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  1. #1
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    Default Dressage getting worse

    Sneaking over from the eventing forum...

    What could make a pony have a setback in dressage, rather than an improvement?

    The rider is my nearly 14 yr old C-1 pony clubber with a good, reputable event trainer with a strong dressage background (trainer). The pony is a 14.2 13 yr old welsh/tb mare who was formerly an opinionated lesson pony (after a brief hunter career on the A circuit), and has been owned by my daughter for 3 yrs now. The pony is a puller and "squeeze and release" is more "release means I pull again".

    Last year scores were 61-65 at BN/Intro level (35-39 in eventing). The pony was tense and locked at the poll/jaw but had good gaits and was forward. This year the few scores so far have been in the mid 50's. The free walk, which normally got 8's, was a jig last weekend - an obvious fight for control. Last year there were rubber roller spurs and a dressage whip - this year nothing (because of nervousness). There is no real acceptance and relaxation, but there wasn't last year either. There are times when she has better days - surprisingly so. Not supple, but not pulling either.

    We've done chiropractic, acupuncture, dentist, hock injections, saddlefitting, different bits - and nothing has changed. The lameness vet did point out that we may consider SI injections and see if that improves things (so physical cause is not ruled out). The pony had a very tough mouth when we got her and prefers to be heavy on the forehand. She's in a plain copper full cheek snaffle with keepers for dressage.

    Her trainer thinks that perhaps the pony has reached her limit (mentally or physically) and now that my daughter is more educated in riding with leg and asking for more collection that the pony is becoming more resistant.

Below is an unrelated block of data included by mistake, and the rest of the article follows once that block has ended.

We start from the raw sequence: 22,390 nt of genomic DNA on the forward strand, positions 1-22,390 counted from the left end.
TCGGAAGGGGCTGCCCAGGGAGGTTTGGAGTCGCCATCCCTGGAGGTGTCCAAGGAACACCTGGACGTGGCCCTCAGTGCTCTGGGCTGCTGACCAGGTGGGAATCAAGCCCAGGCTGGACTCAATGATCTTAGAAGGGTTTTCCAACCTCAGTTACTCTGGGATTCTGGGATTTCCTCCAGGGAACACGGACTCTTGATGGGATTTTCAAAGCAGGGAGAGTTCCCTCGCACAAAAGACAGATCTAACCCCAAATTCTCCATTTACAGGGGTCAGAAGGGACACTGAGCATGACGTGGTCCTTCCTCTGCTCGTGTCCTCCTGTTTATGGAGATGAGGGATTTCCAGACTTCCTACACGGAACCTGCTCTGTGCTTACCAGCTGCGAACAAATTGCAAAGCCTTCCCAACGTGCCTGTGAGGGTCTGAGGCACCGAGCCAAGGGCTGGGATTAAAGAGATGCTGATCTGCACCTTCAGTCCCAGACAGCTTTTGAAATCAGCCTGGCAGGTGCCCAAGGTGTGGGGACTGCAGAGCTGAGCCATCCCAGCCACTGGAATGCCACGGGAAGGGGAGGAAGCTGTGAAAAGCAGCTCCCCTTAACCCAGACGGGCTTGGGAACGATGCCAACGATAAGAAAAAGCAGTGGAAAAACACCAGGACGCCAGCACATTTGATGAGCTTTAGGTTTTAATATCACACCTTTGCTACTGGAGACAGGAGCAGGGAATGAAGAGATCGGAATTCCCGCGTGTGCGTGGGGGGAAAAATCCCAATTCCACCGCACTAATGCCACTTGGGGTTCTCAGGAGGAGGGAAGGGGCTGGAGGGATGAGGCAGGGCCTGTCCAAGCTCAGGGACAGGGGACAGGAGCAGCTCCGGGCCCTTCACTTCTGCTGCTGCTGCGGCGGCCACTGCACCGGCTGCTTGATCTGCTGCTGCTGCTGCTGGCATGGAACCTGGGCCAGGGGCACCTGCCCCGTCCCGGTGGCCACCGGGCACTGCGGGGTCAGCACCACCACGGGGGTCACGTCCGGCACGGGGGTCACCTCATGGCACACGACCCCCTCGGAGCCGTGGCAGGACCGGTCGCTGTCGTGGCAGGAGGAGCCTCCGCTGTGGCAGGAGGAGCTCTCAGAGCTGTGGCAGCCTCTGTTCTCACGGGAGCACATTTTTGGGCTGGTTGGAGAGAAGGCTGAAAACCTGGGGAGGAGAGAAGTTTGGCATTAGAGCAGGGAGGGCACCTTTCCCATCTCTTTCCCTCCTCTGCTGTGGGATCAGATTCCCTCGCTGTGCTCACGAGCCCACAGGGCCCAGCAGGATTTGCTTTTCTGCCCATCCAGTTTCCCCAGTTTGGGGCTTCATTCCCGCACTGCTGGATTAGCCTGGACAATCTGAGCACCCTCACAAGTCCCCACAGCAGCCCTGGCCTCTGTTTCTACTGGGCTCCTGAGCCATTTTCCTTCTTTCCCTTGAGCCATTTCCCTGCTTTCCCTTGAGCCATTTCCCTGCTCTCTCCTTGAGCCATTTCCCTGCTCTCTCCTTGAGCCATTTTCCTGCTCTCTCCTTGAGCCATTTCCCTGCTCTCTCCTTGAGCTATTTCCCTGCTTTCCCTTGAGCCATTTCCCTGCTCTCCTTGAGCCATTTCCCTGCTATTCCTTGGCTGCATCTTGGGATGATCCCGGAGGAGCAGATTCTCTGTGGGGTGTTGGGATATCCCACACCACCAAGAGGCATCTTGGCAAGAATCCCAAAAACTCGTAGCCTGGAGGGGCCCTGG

What are your thoughts?



  2. #2
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    Default

    Quote Originally Posted by thumbsontop View Post

    Her trainer thinks that perhaps the pony has reached her limit (mentally or physically) and now that my daughter is more educated in riding with leg and asking for more collection that the pony is becoming more resistant.

    What are your thoughts?
    Assuming your daughter is still riding at he same level, there shouldn't be a requirement for "collection". It could be your daughter is getting too nit-picky and royally pi$$ing off the little mare OR it could be that your trainer is right as well and the mare is happier with a less educated rider that doesn't ask for very much. The early career as a hunter (that didn't work out) and the latter career as a lesson horse kinda make me think that your trainer may be right. Also remember it is Spring and the worst time of the year for hormonal mares, they *can* get a bit touchy this time of year. Without seeing a video or having more information, it's hard to guess...



  3. #3
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    Default

    Try Regumate? It made a difference for my mare. She's not perfect, but she's better...



  4. #4
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    Default

    I would have her evaluated again by a good reputable chiropractor. It's made a difference in my TB as far as dressage goes and using himself properly. His lower neck was out. When was the last time she saw the chiro? And you could have the vet out for another evaluation and sometimes the vet will watch as you ride to have a better idea of diagnosis. She is possibly in pain somewhere that could be eliminated through chiro work, supplements or injections. Or she could just be a burnt out pony especially if she did lessons. Maybe just a little time off and going back to basics and just doing some other fun stuff might help her out. Mix it up a little bit.



  5. #5
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    Sounds like the horse and rider need to work with someone who can show them how to be more of a team.

    It could be a physical problem, and competition horses (PC is competition) that are shown should be examined, flexed and xrayed once a year by a sport horse vet that specializes in legs and lameness, or as often as finances allow or whenever there is a problem. There's a problem.